A very interesting perspective on the question of "Can blind people draw" from James Gurney's "Gurney Journey" blog. As of late I’ve been experimenting using a Sennelier India ink that is very thick, and draw my pen & inks on a 500 series of Strathmore Bristol (this as opposed to a usual Higgins brand of ink on a lesser-quality, more absorbent paper), and the resulting lines will dry leaving a noticeably high “ridge” of ink. This tactile experience is a completely different dimension of my drawings, and it might sound a wee bit weird, but I’ve long been fond of running my fingers across the finished panels, and feeling the dried lines of ink as if it were a sort of braille. It's an interesting tactile and mental experiment to try and to wrap my brain, and fingers, around what it would be like to not have a posteriori knowledge (impossible seeing as how I've drawn it) of the depicted forms, and try to translate it mentally, figure out what it is just from touch alone.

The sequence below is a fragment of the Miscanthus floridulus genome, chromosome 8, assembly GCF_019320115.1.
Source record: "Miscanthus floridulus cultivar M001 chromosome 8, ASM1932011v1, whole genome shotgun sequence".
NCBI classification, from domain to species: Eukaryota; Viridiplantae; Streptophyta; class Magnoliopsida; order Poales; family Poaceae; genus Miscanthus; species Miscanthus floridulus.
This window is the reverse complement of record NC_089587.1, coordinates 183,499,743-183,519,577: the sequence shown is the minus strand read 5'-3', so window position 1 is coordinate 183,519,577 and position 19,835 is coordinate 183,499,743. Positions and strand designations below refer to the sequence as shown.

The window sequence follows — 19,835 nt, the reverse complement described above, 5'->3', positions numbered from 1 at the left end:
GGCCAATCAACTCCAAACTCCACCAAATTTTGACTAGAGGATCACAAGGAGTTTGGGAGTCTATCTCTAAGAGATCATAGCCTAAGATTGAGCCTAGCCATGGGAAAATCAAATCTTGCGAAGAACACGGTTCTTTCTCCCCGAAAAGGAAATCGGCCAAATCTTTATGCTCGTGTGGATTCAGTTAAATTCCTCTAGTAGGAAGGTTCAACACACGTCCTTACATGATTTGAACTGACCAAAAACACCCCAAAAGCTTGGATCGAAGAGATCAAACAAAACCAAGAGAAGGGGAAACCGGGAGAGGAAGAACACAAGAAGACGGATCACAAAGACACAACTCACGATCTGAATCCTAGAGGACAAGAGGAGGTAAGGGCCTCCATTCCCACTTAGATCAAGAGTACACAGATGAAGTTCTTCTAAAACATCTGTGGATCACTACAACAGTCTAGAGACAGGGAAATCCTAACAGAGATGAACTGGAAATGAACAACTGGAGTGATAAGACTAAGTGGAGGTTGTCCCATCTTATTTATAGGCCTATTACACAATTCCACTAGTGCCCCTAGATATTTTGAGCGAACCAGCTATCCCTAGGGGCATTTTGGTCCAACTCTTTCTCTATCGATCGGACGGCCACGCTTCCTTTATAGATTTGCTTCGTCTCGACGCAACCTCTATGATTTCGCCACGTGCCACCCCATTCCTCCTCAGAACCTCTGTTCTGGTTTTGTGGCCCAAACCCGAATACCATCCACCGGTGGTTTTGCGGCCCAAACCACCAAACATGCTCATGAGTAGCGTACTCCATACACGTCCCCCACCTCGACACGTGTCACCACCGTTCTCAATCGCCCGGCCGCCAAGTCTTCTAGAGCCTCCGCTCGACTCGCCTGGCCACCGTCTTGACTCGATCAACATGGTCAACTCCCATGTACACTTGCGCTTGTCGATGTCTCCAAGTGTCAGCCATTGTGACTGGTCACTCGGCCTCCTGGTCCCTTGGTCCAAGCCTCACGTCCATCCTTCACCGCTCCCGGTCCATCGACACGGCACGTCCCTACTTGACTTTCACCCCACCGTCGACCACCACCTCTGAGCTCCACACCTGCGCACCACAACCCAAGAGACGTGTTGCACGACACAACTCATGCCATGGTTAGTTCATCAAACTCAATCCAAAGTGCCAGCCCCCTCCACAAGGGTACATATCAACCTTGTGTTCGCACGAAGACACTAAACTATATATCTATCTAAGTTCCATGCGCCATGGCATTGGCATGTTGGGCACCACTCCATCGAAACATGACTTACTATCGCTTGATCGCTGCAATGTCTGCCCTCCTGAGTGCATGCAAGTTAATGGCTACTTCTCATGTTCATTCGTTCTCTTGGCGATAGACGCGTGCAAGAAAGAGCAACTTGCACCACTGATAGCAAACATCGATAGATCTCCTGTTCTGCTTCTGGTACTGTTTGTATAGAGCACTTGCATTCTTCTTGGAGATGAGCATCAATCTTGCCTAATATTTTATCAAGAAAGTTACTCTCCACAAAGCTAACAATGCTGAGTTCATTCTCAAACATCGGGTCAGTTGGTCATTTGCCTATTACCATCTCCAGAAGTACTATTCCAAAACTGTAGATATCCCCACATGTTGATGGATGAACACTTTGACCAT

The difficulty that Edison, the blind artist in the article and accompanying video, has in re-presenting or rendering a 3-dimensional form onto a 2-dimensional sheet of paper is the fundamental challenge for the majority of my Beginning Drawing students, who, for example, have never tackled linear perspective. Humbling to think of the challenges not having access to sense of sight, above and beyond the normal perceptual hurdles many people experience when re-learning "how to see." That said, I did have the unique opportunity to have a legally blind student once in one of my Cartoon & Comic Art courses, and she did absolutely wonderfully. I'll just have to rethink, if not rename the oft-used class exercise "blind contour."